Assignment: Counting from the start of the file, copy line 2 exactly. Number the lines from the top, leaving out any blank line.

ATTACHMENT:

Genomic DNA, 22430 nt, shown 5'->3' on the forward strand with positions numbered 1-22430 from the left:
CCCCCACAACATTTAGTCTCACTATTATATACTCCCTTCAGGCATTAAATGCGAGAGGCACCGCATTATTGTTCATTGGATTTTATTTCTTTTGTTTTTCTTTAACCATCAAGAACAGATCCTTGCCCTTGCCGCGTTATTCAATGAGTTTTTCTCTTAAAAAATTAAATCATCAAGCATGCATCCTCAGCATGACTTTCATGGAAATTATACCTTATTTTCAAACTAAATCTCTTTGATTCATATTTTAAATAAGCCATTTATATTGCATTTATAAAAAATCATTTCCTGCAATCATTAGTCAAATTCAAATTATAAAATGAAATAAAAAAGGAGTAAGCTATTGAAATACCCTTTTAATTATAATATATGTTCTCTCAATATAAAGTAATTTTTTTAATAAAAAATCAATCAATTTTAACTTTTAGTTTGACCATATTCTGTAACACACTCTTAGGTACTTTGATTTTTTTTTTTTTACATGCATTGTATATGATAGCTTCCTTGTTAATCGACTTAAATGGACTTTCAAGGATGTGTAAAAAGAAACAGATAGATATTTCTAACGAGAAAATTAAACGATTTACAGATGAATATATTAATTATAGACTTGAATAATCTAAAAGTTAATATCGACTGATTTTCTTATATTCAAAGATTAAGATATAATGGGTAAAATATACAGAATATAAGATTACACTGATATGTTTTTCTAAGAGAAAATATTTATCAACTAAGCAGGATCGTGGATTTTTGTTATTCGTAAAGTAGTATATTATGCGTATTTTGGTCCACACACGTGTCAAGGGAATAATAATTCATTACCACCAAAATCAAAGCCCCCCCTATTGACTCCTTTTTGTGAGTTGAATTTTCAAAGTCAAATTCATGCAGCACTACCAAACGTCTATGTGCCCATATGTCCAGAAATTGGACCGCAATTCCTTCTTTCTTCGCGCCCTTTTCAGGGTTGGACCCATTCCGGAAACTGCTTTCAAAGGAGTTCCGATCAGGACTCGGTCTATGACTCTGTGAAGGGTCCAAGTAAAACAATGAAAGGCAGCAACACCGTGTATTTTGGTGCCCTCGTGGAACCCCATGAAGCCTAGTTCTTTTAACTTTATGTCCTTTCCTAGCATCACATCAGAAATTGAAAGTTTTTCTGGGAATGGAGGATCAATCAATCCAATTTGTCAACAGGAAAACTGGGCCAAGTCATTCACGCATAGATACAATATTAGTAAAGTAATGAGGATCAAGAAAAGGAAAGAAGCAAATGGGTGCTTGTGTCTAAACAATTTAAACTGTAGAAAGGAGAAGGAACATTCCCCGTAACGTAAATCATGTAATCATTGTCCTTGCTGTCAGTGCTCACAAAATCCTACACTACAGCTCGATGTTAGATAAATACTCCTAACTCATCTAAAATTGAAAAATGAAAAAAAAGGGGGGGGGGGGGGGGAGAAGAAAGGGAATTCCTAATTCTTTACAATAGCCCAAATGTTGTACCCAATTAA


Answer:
CCCCCACAACATTTAGTCTCACTATTATATACTCCCTTCAGGCATTAAATGCGAGAGGCACCGCATTATTGTTCATTGGATTTTATTTCTTTTGTTTTTCTTTAACCATCAAGAACAGATCCTTGCCCTTGCCGCGTTATTCAATGAGTTTTTCTCTTAAAAAATTAAATCATCAAGCATGCATCCTCAGCATGACTTTCATGGAAATTATACCTTATTTTCAAACTAAATCTCTTTGATTCATATTTTAAATAAGCCATTTATATTGCATTTATAAAAAATCATTTCCTGCAATCATTAGTCAAATTCAAATTATAAAATGAAATAAAAAAGGAGTAAGCTATTGAAATACCCTTTTAATTATAATATATGTTCTCTCAATATAAAGTAATTTTTTTAATAAAAAATCAATCAATTTTAACTTTTAGTTTGACCATATTCTGTAACACACTCTTAGGTACTTTGATTTTTTTTTTTTTACATGCATTGTATATGATAGCTTCCTTGTTAATCGACTTAAATGGACTTTCAAGGATGTGTAAAAAGAAACAGATAGATATTTCTAACGAGAAAATTAAACGATTTACAGATGAATATATTAATTATAGACTTGAATAATCTAAAAGTTAATATCGACTGATTTTCTTATATTCAAAGATTAAGATATAATGGGTAAAATATACAGAATATAAGATTACACTGATATGTTTTTCTAAGAGAAAATATTTATCAACTAAGCAGGATCGTGGATTTTTGTTATTCGTAAAGTAGTATATTATGCGTATTTTGGTCCACACACGTGTCAAGGGAATAATAATTCATTACCACCAAAATCAAAGCCCCCCCTATTGACTCCTTTTTGTGAGTTGAATTTTCAAAGTCAAATTCATGCAGCACTACCAAACGTCTATGTGCCCATATGTCCAGAAATTGGACCGCAATTCCTTCTTTCTTCGCGCCCTTTTCAGGGTTGGACCCATTCCGGAAACTGCTTTCAAAGGAGTTCCGATCAGGACTCGGTCTATGACTCTGTGAAGGGTCCAAGTAAAACAATGAAAGGCAGCAACACCGTGTATTTTGGTGCCCTCGTGGAACCCCATGAAGCCTAGTTCTTTTAACTTTATGTCCTTTCCTAGCATCACATCAGAAATTGAAAGTTTTTCTGGGAATGGAGGATCAATCAATCCAATTTGTCAACAGGAAAACTGGGCCAAGTCATTCACGCATAGATACAATATTAGTAAAGTAATGAGGATCAAGAAAAGGAAAGAAGCAAATGGGTGCTTGTGTCTAAACAATTTAAACTGTAGAAAGGAGAAGGAACATTCCCCGTAACGTAAATCATGTAATCATTGTCCTTGCTGTCAGTGCTCACAAAATCCTACACTACAGCTCGATGTTAGATAAATACTCCTAACTCATCTAAAATTGAAAAATGAAAAAAAAGGGGGGGGGGGGGGGGAGAAGAAAGGGAATTCCTAATTCTTTACAATAGCCCAAATGTTGTACCCAATTAA